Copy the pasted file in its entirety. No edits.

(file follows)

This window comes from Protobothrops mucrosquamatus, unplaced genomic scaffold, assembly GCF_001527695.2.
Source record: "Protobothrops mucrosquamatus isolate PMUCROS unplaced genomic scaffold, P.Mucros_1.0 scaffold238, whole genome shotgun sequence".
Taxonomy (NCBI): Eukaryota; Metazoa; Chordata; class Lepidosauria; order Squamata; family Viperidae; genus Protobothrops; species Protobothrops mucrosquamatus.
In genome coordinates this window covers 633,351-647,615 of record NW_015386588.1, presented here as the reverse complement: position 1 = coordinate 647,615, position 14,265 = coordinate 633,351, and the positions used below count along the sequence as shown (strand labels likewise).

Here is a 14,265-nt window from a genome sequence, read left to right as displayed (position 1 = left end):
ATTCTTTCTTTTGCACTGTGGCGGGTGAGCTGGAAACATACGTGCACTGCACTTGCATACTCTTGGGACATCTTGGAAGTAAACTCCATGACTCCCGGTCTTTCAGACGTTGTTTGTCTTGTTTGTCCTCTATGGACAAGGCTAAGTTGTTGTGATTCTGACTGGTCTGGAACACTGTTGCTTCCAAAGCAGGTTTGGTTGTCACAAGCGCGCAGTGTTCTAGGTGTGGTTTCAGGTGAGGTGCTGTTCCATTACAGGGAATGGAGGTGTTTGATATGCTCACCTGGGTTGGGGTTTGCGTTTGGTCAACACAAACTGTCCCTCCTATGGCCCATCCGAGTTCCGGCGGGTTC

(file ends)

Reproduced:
This window comes from Protobothrops mucrosquamatus, unplaced genomic scaffold, assembly GCF_001527695.2.
Source record: "Protobothrops mucrosquamatus isolate PMUCROS unplaced genomic scaffold, P.Mucros_1.0 scaffold238, whole genome shotgun sequence".
Taxonomy (NCBI): Eukaryota; Metazoa; Chordata; class Lepidosauria; order Squamata; family Viperidae; genus Protobothrops; species Protobothrops mucrosquamatus.
In genome coordinates this window covers 633,351-647,615 of record NW_015386588.1, presented here as the reverse complement: position 1 = coordinate 647,615, position 14,265 = coordinate 633,351, and the positions used below count along the sequence as shown (strand labels likewise).

Here is a 14,265-nt window from a genome sequence, read left to right as displayed (position 1 = left end):
ATTCTTTCTTTTGCACTGTGGCGGGTGAGCTGGAAACATACGTGCACTGCACTTGCATACTCTTGGGACATCTTGGAAGTAAACTCCATGACTCCCGGTCTTTCAGACGTTGTTTGTCTTGTTTGTCCTCTATGGACAAGGCTAAGTTGTTGTGATTCTGACTGGTCTGGAACACTGTTGCTTCCAAAGCAGGTTTGGTTGTCACAAGCGCGCAGTGTTCTAGGTGTGGTTTCAGGTGAGGTGCTGTTCCATTACAGGGAATGGAGGTGTTTGATATGCTCACCTGGGTTGGGGTTTGCGTTTGGTCAACACAAACTGTCCCTCCTATGGCCCATCCGAGTTCCGGCGGGTTC